How to Compress Drums

The sound of modern drums in rock, pop, and electronic music very rarely embodies the natural range that acoustic drums are capable of. This is most often due to the application of compression, adding punchiness, energy and consistency to a drum track. Compression can be added to each individual drum, even cymbals, and over the whole kit. The amount and perimeters depends on the sensibility and genre the engineer and songwriters are going for. Whether using hardware or software, most compressors have the same functions. This article gives a helpful overview for general uses and guidelines on how to compress drums.


The Threshold sets the level at which the compressor starts working. Peaks above the threshold are the only parts of the signal that will get compressed.

Signal below the threshold signal is unchanged. Anywhere from -10dB to -15dB is a good place to start with drum tracks.



Ratio Attenuation Amount
1:1 None
3:1 Moderate
5:1 Medium
8:1 Large
20:1 Extreme; Limiter



The Ratio parameter indicates the amount of attenuation applied to the signal. In terms of decibels, a ratio of 2:1 means that a 2dB change in input level results in 1dB change in output level. Most of the time in modern music, each individual drum piece is kept at a fixed level. For electronic drums, the hits are usually fixed and consistent to begin with, but additional compression and modifications can be made to your liking. Starting ratio points should be made around 4:1 to 6:1 for each drum or cymbal. This is also a good starting point for the overall kit while learning how to compress drums.


The attack time is the amount of time the compressor takes to react to a signal that has exceeded the threshold. Depending on the time, you can change the sound significantly, and add punch and energy. Percussive impact can be important with drum tones, and you may want to allow the first transient sound through with a slow attack time. When the first edge of the beat is allowed through at full level before the gain is pulled down by the attack time, a punchy sound is created.The initial click of a cymbal or drum, especially the hi-hat and bass drum, can add authority and liveliness. Slow times range from 10 milliseconds (ms) to 100ms, with faster times <10ms.


Release time is the amount of time the signal returns to its normal, uncompressed state. A short release time can be manipulated to add pumping and “breathiness” to the sound as the amplitude rapidly changes. Longer than attack times, release times are usually between 30-60ms, but can go up to 5 seconds. Between 20 and 100ms is a good place to start. Some engineers prefer to set the release time just after the pumping becomes inaudible, although pumping is frequently a desirable phenomenon. Short release times over the entire kit make for the breathing factor, as the compressor might be working to recover from the short, dominant sound of the kick drum.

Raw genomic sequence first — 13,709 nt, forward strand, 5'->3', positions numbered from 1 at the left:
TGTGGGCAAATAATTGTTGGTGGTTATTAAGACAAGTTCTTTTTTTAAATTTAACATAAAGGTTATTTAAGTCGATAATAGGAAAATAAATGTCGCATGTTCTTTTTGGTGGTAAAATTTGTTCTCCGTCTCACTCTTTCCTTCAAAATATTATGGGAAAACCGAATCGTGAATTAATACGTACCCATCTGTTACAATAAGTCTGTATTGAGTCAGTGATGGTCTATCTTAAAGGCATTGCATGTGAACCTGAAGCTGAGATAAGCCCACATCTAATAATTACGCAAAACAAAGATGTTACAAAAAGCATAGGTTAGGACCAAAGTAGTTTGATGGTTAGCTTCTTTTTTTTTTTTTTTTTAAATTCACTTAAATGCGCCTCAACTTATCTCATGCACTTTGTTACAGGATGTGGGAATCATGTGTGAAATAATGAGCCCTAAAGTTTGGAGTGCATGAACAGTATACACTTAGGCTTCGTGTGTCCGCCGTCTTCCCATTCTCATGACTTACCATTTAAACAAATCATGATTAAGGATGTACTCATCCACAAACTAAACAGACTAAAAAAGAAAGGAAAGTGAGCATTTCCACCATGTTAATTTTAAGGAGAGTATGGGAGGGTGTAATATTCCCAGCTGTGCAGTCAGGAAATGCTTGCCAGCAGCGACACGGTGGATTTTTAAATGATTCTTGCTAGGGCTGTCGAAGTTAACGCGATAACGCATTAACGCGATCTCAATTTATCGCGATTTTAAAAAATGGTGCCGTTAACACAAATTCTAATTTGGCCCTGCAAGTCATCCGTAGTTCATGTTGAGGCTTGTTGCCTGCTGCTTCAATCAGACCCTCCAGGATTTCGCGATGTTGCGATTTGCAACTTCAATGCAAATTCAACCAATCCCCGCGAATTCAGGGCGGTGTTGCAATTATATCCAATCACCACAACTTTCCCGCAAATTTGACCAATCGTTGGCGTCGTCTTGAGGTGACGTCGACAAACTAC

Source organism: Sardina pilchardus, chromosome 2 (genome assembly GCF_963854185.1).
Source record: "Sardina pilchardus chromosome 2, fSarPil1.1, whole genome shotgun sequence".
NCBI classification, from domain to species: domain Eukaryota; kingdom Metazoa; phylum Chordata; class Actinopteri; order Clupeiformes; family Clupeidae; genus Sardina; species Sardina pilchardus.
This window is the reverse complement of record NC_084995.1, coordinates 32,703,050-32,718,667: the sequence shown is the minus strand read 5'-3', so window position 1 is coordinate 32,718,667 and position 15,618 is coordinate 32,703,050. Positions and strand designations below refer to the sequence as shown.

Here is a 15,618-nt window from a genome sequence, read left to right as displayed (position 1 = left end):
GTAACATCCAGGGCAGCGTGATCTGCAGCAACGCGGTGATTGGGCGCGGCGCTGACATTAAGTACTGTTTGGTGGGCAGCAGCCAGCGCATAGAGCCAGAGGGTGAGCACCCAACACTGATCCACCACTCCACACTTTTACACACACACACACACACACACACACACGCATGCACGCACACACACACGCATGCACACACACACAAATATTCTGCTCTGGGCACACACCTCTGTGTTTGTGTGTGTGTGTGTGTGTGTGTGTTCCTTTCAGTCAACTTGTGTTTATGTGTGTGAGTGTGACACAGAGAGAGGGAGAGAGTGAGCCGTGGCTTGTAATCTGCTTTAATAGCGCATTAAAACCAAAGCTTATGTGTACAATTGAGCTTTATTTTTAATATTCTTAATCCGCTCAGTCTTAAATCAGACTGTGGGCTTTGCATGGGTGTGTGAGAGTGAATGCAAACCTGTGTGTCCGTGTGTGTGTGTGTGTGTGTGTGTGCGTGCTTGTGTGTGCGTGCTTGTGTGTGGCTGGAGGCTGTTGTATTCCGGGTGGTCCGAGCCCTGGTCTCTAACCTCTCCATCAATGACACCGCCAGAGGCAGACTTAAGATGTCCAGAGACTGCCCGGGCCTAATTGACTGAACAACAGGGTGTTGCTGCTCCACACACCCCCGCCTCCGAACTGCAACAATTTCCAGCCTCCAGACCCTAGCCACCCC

The Knee sets the transition character between the compressed and non-compressed signal. Certain compressors offer a choice between a “hard” knee and a “soft” knee. A soft knee describes a more gradual transition, sounding smoother and less severe than a hard knee. The human ear may not notice the progressive nature of the soft knee, but might pick up on the aggressive change due to the hard knee. The choice of the hard or soft knee is up to style and taste.   A range between the two is ideal in order to sculpt the right transition between compressed and non-compressed. Many engineers prefer a hard knee for percussion, since the sounds are more transient like in nature anyway, and less noticeable with a hard knee.


Also known as makeup Gain, compressors effectively reduce the loudest part of the signal to the softest part of the signal. Even though it sounds subjectively louder, the signal is attenuated. To make up for this attenuation, Output Gain can be applied. When a gain reduction meter is visible, the exact dB is shown and you can add the right amount of gain.

Using compression correctly can add polish and excitement to a mix, but too much may render music lifeless. Another undesired effect of compression could be fatigue, in which your ears may get tired and you may not want to finish listening to a track. Use good taste and judgment while learning how to compress drums. Reference tracks within your chosen genre, and ultimately trust your own ears.

Learn all about compression on our mixing & mastering

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